Faced with a controversial K–6 curriculum and a government that appears committed to rolling it out despite widespread criticism, it’s important to keep up the pressure on elected officials.
That was one of the takeaway messages expressed during a public forum hosted by the Alberta Teachers’ Association via YouTube and Zoom on May 17.
More than 300 people logged into the forum, which featured four panellists: Jason Schilling, ATA president; Mark Swanson, ATA Professional Development co-ordinator; Richelle Marynowski, University of Lethbridge education professor; and Brandi Rai, president of the Alberta School Councils’ Association.
Swanson, a former Alberta Education official, explained that the draft curriculum traces its roots back to 2008 and the Inspiring Education initiative spearheaded by then premier Ed Stelmach and then Education Minister Dave Hancock. He noted that this was six premiers and six education ministers ago.
Swanson also explained that curriculum development in Alberta has traditionally followed a well-established process: bring a large group of teachers and education professors together under the leadership of top officials from Alberta Education, and follow an organic, iterative process to develop draft curriculum, which is then shared with a wide variety of stakeholder groups.
“[The result] is really solid curriculum,” Swanso n said.
Some attendees were interested in knowing more about who actually wrote the curriculum. Swanson said that since the UCP government took over the process, it’s deviated from the norm and there are many unknowns.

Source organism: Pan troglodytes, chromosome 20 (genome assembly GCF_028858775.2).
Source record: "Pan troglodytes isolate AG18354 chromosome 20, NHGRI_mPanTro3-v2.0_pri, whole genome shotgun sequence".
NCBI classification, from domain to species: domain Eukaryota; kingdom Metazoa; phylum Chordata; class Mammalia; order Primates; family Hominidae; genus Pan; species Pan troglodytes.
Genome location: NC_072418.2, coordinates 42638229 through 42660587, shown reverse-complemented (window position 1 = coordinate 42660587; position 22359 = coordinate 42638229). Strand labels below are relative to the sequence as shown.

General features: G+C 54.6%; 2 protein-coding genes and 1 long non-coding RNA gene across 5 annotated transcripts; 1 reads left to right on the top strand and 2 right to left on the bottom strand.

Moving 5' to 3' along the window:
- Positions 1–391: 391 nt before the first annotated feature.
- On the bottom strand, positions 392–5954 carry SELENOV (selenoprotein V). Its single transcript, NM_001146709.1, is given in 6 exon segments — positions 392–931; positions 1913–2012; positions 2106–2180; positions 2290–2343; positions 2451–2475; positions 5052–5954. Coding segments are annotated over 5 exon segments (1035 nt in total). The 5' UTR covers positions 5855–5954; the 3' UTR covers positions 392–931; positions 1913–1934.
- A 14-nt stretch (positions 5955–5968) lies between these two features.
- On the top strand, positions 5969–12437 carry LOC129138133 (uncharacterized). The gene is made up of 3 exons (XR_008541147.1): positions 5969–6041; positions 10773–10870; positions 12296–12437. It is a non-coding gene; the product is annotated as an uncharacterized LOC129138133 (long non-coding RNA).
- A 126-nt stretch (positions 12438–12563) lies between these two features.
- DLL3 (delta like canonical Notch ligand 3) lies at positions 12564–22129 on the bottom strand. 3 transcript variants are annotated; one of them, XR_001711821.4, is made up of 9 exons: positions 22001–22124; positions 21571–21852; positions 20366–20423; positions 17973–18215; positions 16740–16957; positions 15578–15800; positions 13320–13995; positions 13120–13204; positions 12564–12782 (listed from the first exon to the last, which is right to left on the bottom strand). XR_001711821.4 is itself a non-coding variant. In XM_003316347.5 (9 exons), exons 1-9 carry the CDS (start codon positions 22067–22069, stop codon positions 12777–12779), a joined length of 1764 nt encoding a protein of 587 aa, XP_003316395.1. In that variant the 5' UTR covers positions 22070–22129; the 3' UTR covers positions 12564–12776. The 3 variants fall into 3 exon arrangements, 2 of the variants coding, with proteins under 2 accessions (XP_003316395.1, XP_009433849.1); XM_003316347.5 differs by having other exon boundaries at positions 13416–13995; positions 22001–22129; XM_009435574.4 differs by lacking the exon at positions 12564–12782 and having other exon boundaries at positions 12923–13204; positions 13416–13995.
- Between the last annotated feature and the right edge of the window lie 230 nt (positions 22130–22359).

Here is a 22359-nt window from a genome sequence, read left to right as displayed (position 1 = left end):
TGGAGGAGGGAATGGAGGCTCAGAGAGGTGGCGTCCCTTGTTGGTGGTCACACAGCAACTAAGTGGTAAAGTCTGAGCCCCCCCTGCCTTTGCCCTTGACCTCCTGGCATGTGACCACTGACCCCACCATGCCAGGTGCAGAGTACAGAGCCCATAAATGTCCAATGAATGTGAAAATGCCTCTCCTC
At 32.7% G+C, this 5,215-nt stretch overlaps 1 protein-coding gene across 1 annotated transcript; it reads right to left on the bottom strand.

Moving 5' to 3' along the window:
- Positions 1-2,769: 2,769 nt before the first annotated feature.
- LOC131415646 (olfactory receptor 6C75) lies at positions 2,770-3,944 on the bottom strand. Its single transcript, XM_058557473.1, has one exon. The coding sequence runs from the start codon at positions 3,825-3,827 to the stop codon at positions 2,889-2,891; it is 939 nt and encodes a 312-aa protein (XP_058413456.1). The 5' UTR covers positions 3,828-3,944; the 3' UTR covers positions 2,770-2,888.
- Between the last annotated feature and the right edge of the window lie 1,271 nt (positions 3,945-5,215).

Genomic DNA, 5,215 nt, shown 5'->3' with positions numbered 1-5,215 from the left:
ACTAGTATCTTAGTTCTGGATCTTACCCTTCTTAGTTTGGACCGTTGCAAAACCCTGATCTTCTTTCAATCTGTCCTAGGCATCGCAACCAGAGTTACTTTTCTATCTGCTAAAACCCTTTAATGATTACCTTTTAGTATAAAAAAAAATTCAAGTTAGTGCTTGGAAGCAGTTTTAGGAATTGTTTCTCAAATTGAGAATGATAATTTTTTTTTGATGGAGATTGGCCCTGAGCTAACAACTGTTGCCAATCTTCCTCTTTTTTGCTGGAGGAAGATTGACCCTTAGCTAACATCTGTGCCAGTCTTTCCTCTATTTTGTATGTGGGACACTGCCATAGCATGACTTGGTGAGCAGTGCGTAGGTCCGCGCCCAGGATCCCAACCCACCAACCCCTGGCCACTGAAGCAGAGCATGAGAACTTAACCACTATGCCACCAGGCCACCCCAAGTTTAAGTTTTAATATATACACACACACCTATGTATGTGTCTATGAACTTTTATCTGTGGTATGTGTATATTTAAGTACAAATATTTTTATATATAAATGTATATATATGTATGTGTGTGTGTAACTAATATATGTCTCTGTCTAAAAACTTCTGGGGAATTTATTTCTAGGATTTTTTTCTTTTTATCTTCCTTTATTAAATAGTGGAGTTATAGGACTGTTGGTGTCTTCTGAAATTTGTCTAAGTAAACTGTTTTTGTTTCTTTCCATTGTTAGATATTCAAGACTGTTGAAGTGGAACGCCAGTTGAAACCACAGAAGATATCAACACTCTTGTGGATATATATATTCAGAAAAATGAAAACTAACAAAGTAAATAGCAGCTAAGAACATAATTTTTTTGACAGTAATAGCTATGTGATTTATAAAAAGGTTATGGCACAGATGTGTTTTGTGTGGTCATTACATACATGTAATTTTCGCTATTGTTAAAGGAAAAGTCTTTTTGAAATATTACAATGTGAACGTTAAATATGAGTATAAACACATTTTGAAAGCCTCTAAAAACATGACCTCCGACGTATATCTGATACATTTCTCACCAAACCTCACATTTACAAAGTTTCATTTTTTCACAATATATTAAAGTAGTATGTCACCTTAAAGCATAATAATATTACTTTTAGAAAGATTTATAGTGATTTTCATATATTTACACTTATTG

“We know one thing for sure, teachers weren’t invited to participate in the process of writing the curriculum. None of those usual processes were followed,” Swanson said.
“We don’t know who actually wrote it. We’ve asked on several occasions … The minister is very evasive when that question is posed and one is only left to speculate.”
Marynowski stressed the importance of involving a wide variety of groups in curriculum development, including a variety of curriculum experts, such as those with specific grade-level expertise and those who can see the whole of the curriculum.
“What we really need to have is a group of people that are invested in taking a look at the curriculum from all different perspectives,” she said. “I think business people are very important … but their voices should not outweigh those of the teachers.”
‘Keep at it’
Rai explained that the Alberta School Councils Association has a new policy around curriculum and is looking for meaningful engagement that’s free from the influence of elected officials and provides adequate time for implementation. She noted that the curriculum content and rollout has created a groundswell of discontent among parents.
“Quite frankly, they’re enraged,” she said. “These are their babies and I don’t think that they’re very appreciative of the lack of engagement prior and the rushed implementation.”
A common question from forum attendees centred around what parents and teachers can do to influence the government to reverse course. Rai suggested more of the same.
“I think we really [need to] keep putting pressure on the MLAs because we were promised accountable leadership. We were promised transparency and that’s not been happening,” she said. “I think we [need to be] very clear as parents, that the choices that are made this year and next year when it comes to our children impacts what you do in the future politically.”
Schilling said that teachers have been very active in speaking out, writing letters to elected officials and engaging with their MLAs.
“You’re doing all the right things so far,” he said.
“It’s a difficult thing to do and it doesn’t necessarily always come with quick results … Keep at it. Keep at it.” ❚
See for yourself
The forum is available for viewing on the ATA’s YouTube channel: www.youtube.com/albertateachers.
SCREEN CAPTURE / CORY HARE
University of Lethbridge professor Richelle Marynowski shares her thoughts on the government’s draft K-6 curriculum during a virtual forum hosted by the ATA.